Monday, 21 February 2011

Kepler telescope finds five Earth-like planets

Two years ago, almost to the day, I blogged about NASA launching the Kepler telescope after they calculated that there are probably a hundred billion Earth-sized planets in our galaxy alone. And now we have some results. Kepler has discovered 1,235 planets including 5 Earth-sized planets in their star's Goldilocks zone - the zone around a star in which water is liquid and life as we know it may be possible.

Kepler has also found six confirmed planets orbiting a sun-like star, Kepler-11. This is the largest group of transiting planets orbiting a single star yet discovered outside our solar system. The Kepler team reckon that one star in two has a planetary system.

The Daily Telegraph has published this photograph...


 ...which they amusingly claim is a photo taken by the Kepler telescope.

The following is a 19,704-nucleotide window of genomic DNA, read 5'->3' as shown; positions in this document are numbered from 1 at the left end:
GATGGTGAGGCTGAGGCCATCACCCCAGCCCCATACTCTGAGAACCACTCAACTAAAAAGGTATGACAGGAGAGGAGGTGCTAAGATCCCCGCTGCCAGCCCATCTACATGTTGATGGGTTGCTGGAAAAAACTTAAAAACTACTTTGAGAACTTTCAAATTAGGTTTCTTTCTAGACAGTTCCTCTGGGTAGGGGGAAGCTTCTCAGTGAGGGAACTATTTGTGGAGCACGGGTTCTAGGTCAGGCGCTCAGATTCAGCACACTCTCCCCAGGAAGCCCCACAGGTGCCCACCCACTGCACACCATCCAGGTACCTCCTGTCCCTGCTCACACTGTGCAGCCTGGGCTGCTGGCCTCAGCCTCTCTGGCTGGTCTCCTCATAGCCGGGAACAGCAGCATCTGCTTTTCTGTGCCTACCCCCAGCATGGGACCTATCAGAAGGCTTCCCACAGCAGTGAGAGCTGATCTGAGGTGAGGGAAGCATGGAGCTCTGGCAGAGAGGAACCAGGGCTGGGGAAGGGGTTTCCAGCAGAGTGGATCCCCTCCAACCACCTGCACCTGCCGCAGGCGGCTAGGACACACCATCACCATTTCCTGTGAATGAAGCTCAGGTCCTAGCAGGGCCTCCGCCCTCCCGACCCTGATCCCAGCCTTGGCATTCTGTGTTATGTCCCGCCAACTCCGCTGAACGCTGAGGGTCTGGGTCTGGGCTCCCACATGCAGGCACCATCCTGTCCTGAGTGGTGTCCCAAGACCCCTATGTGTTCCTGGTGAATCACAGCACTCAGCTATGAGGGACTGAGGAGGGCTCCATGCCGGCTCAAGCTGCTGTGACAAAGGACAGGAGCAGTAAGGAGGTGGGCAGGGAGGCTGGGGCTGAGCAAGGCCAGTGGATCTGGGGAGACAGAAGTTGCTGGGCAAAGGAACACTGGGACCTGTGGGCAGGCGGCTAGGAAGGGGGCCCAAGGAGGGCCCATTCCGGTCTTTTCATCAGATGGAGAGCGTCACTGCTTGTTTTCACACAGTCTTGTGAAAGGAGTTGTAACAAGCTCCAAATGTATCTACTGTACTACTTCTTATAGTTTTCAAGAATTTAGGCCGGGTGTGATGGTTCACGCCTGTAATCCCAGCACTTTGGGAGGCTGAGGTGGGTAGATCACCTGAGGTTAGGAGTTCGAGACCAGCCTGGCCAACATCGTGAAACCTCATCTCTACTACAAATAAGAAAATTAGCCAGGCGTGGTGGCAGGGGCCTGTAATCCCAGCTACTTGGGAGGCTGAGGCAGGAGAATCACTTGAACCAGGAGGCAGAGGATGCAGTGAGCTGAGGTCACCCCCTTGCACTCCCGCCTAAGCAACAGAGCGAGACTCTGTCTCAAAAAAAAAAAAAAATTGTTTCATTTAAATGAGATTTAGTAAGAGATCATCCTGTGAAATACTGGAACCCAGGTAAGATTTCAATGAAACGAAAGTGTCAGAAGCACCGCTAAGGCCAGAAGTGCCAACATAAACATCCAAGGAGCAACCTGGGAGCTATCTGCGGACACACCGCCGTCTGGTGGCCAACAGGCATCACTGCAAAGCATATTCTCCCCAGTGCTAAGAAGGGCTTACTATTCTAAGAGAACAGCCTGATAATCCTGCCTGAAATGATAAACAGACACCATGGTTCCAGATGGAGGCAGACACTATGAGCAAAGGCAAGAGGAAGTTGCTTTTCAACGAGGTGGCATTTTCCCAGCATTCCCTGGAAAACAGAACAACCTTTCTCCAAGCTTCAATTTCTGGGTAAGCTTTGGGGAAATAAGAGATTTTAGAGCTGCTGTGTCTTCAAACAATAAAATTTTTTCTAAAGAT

Of course there's no chance it's a real picture from Kepler; planets don't line up like that to be snapped in a single photo, and anyway those planets are far too large relative to the star.

What we need now is an even bigger telescope to peer closely at the 5 Earth-like planets to see what's going on down there. At the moment their presence is being inferred by a dimming of the parent star as the planet passes in front of it. But with a bigger telescope we could resolve the planets themselves. Will there be oceans? Greenery? Perhaps even a large herd of migratory animals could be made out! We live in interesting times for astronomers.

(Readers may be wondering what this all has to do with nationalism. Well continue wondering - this blog is about my interests, not yours!)

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